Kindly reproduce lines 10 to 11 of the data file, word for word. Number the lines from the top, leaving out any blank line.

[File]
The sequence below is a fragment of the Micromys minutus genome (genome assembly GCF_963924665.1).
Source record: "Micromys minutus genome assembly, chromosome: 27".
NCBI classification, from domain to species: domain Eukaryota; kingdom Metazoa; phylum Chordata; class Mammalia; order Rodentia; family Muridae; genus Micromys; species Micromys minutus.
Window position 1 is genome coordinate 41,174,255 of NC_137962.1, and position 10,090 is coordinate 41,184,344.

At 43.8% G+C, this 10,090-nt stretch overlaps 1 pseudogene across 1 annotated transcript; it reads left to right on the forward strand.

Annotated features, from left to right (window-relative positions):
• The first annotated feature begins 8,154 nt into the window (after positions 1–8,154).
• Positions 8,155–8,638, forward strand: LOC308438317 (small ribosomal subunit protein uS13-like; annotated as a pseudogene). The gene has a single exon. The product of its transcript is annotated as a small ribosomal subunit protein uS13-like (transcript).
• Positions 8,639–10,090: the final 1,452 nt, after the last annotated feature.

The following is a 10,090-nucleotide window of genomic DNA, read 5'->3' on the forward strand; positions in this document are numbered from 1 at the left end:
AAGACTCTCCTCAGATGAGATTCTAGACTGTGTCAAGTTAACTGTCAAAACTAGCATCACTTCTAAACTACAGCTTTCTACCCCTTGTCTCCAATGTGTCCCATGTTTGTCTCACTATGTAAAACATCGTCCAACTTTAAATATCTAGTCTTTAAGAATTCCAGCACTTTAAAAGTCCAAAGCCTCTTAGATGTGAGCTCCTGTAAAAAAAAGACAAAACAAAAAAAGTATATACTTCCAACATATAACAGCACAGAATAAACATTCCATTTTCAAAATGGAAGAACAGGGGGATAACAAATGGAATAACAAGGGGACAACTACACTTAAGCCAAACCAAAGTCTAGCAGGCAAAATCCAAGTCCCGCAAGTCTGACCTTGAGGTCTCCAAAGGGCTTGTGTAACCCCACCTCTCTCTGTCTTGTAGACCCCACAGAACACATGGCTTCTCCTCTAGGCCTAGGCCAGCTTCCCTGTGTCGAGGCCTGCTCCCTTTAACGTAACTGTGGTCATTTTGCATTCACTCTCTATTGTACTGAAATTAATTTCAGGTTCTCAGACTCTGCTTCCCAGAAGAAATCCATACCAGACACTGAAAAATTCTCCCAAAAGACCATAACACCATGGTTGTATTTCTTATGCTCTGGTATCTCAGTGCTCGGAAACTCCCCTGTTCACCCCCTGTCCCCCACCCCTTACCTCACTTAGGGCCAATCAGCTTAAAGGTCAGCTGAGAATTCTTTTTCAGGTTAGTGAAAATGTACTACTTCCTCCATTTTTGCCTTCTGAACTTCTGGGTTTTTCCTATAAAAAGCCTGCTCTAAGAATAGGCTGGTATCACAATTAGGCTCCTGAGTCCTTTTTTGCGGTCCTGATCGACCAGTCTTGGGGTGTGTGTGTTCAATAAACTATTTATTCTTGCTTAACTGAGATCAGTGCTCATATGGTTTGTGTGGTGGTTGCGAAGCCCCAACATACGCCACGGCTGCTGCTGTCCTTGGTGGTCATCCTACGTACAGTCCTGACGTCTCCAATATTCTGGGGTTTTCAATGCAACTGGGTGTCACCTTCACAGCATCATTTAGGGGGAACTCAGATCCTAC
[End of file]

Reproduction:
The following is a 10,090-nucleotide window of genomic DNA, read 5'->3' on the forward strand; positions in this document are numbered from 1 at the left end:
AAGACTCTCCTCAGATGAGATTCTAGACTGTGTCAAGTTAACTGTCAAAACTAGCATCACTTCTAAACTACAGCTTTCTACCCCTTGTCTCCAATGTGTCCCATGTTTGTCTCACTATGTAAAACATCGTCCAACTTTAAATATCTAGTCTTTAAGAATTCCAGCACTTTAAAAGTCCAAAGCCTCTTAGATGTGAGCTCCTGTAAAAAAAAGACAAAACAAAAAAAGTATATACTTCCAACATATAACAGCACAGAATAAACATTCCATTTTCAAAATGGAAGAACAGGGGGATAACAAATGGAATAACAAGGGGACAACTACACTTAAGCCAAACCAAAGTCTAGCAGGCAAAATCCAAGTCCCGCAAGTCTGACCTTGAGGTCTCCAAAGGGCTTGTGTAACCCCACCTCTCTCTGTCTTGTAGACCCCACAGAACACATGGCTTCTCCTCTAGGCCTAGGCCAGCTTCCCTGTGTCGAGGCCTGCTCCCTTTAACGTAACTGTGGTCATTTTGCATTCACTCTCTATTGTACTGAAATTAATTTCAGGTTCTCAGACTCTGCTTCCCAGAAGAAATCCATACCAGACACTGAAAAATTCTCCCAAAAGACCATAACACCATGGTTGTATTTCTTATGCTCTGGTATCTCAGTGCTCGGAAACTCCCCTGTTCACCCCCTGTCCCCCACCCCTTACCTCACTTAGGGCCAATCAGCTTAAAGGTCAGCTGAGAATTCTTTTTCAGGTTAGTGAAAATGTACTACTTCCTCCATTTTTGCCTTCTGAACTTCTGGGTTTTTCCTATAAAAAGCCTGCTCTAAGAATAGGCTGGTATCACAATTAGGCTCCTGAGTCCTTTTTTGCGGTCCTGATCGACCAGTCTTGGGGTGTGTGTGTTCAATAAACTATTTATTCTTGCTTAACTGAGATCAGTGCTCATATGGTTTGTGTGGTGGTTGCGAAGCCCCAACATACGCCACGGCTGCTGCTGTCCTTGGTGGTCATCCTACGTACAGTCCTGACGTCTCCAATATTCTGGGGTTTTCAATGCAACTGGGTGTCACCTTCACAGCATCATTTAGGGGGAACTCAGATCCTAC